Richard P. Swenson

Participating Faculty
Professor Emeritus (Retired)
Department of Chemistry & Biochemistry


Research Description:

Our research is focused primarily on the study of a family of proteins that utilize derivatives of riboflavin (vitamin B2) as essential cofactors or coenzymes for their biological activity. Our emphasis is on the investigation of the structure of the protein, its influence on the oxidation-reduction and other chemical properties of the bound flavin cofactor, and the role of the cofactor in catalysis and/or electron transfer. Flavoproteins are often an integral part of important electron transport pathways in living systems including such important processes as respiration, photosynthesis, nitrogen fixation, signal transduction, detoxification, DNA repair, and metabolism. Many of theses processes represent an important means by which chemical and photochemical energy is transformed and transported within the cell as electro-chemical potential. The flavin cofactors that participates in each of the many redox reactions catalyzed by flavoproteins are essentially the same; however, their properties and chemical reactivities are very different depending on the protein environment. It is obvious that the protein exerts a strong influence on the bound cofactor. But, how is this accomplished? Our studies are primarily focused on the determination of the major protein structural features that are responsible for the regulation of the redox and electron transferring properties of the bound flavin cofactor. A variety of systems are currently under study including flavoprotein electron transferases, the flavodoxin, and complex, multidomain flavoproteins such as cytochrome P450 reductase, part of an essential detoxification and xenobiotic-metabolizing system in mammalian cells, and nitric oxide synthetase, an enzyme important in signal transduction. Many of these proteins contain FMN-binding domains homologous to the flavodoxin, which has served as an excellent paradigm for more complex systems. Research approaches routinely used in our studies include cloning, heterologous protein expression and purification, site-directed mutagenesis, transient and steady-state kinetic analyses, redox studies, molecular modeling and protein engineering, and various types of spectroscopic methods such as UV-visible, fluorescence, circular dichroism, NMR, and Raman.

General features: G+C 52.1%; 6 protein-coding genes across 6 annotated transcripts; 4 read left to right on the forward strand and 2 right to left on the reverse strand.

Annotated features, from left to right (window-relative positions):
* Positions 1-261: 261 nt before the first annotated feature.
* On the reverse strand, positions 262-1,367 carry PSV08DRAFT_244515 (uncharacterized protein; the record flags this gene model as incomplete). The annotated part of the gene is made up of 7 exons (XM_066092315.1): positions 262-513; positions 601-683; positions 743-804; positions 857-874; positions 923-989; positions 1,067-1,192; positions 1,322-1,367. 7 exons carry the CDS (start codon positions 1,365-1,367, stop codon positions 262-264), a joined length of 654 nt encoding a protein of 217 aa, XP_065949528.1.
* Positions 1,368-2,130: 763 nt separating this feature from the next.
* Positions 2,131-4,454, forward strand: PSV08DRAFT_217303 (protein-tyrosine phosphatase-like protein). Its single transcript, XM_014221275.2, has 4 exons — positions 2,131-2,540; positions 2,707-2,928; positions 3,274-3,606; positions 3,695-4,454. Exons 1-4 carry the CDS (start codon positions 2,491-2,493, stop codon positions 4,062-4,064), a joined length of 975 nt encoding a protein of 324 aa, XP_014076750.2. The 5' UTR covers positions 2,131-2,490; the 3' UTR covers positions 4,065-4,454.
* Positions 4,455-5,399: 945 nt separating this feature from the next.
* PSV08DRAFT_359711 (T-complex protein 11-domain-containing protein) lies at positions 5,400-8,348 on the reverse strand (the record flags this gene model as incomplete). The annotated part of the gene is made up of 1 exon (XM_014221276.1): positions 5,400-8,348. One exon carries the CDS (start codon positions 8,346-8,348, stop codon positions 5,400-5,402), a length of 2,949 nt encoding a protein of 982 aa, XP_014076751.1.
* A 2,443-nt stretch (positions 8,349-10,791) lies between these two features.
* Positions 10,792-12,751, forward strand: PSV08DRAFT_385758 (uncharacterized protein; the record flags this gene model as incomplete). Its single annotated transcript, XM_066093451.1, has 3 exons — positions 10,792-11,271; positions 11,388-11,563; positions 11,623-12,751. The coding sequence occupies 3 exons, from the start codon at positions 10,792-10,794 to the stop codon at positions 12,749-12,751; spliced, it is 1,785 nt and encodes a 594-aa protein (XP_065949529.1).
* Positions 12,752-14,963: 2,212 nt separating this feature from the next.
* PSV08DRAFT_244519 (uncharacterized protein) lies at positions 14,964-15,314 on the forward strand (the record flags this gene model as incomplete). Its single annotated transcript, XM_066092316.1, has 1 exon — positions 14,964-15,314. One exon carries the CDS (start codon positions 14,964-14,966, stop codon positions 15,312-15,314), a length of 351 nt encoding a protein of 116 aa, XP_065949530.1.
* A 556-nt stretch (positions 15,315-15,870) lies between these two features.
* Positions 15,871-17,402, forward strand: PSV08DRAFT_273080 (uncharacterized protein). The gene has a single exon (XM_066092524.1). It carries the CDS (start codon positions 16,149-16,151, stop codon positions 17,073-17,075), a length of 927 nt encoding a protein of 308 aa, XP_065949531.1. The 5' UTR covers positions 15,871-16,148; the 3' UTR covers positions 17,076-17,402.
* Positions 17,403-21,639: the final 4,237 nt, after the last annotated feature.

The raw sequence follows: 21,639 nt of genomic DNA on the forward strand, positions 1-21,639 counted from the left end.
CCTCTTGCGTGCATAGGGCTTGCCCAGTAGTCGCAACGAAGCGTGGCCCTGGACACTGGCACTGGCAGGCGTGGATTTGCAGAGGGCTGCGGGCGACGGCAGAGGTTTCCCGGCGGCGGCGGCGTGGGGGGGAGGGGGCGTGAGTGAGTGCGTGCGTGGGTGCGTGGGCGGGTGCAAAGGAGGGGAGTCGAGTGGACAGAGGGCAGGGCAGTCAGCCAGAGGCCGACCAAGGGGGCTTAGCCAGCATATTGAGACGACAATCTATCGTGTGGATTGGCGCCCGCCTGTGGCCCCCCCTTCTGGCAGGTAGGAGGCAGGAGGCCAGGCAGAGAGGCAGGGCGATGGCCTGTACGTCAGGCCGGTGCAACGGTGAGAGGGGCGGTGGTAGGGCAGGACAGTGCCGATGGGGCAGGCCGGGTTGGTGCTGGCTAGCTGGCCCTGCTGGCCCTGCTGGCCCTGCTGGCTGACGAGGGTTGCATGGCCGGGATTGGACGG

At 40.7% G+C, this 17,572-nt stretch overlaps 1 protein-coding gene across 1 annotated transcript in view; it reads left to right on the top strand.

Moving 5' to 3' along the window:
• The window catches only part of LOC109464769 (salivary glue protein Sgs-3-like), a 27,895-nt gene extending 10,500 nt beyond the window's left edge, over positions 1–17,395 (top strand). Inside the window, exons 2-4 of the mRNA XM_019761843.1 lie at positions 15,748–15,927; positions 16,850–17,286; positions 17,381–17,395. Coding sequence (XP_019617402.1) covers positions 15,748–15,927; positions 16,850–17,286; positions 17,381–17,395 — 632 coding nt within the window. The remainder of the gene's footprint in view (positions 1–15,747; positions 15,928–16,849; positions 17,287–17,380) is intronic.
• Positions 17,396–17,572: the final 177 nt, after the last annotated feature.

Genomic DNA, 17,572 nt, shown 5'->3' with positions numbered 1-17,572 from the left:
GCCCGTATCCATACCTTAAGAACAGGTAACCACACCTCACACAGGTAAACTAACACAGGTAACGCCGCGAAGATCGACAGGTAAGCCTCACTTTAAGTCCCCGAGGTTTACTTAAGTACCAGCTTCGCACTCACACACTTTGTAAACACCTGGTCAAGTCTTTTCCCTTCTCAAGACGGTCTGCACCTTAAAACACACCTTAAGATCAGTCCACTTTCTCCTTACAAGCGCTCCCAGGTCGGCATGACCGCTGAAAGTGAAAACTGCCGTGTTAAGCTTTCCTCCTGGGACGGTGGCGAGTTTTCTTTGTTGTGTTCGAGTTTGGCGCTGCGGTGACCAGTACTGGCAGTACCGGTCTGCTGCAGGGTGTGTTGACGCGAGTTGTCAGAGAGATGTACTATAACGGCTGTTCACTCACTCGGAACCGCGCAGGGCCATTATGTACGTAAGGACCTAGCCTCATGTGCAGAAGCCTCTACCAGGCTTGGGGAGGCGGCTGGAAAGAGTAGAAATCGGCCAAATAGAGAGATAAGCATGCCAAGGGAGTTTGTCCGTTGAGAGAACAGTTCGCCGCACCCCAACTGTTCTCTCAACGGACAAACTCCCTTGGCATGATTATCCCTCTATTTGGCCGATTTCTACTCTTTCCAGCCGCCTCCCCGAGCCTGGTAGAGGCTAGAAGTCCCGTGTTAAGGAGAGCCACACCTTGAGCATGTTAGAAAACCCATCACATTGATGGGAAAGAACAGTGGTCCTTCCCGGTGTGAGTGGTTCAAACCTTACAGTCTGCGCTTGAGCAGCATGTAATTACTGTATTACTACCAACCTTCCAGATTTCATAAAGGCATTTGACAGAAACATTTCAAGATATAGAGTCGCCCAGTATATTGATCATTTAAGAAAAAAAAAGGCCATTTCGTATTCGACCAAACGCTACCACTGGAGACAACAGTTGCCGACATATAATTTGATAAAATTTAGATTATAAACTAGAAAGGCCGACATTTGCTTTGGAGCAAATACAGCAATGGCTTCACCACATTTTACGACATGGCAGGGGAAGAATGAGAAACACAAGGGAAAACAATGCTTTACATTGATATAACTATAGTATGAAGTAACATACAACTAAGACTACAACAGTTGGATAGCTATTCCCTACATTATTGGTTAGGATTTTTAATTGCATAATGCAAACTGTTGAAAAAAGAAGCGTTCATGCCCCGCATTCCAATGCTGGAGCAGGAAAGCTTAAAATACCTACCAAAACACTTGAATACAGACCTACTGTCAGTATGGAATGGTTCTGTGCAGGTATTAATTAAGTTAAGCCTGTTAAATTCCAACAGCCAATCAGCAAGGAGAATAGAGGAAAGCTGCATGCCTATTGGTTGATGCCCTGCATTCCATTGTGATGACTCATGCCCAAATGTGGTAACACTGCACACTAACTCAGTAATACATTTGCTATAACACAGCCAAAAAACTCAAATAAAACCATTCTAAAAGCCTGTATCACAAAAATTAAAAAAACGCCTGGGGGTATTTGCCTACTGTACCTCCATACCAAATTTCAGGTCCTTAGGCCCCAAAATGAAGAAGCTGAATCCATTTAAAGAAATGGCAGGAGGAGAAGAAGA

Further information as well as a list of recent publications can be found in my World Wide Web Homepage which can be found at the following URL address:

  • Ph.D.., Biochemistry, University of Minnesota, 1979

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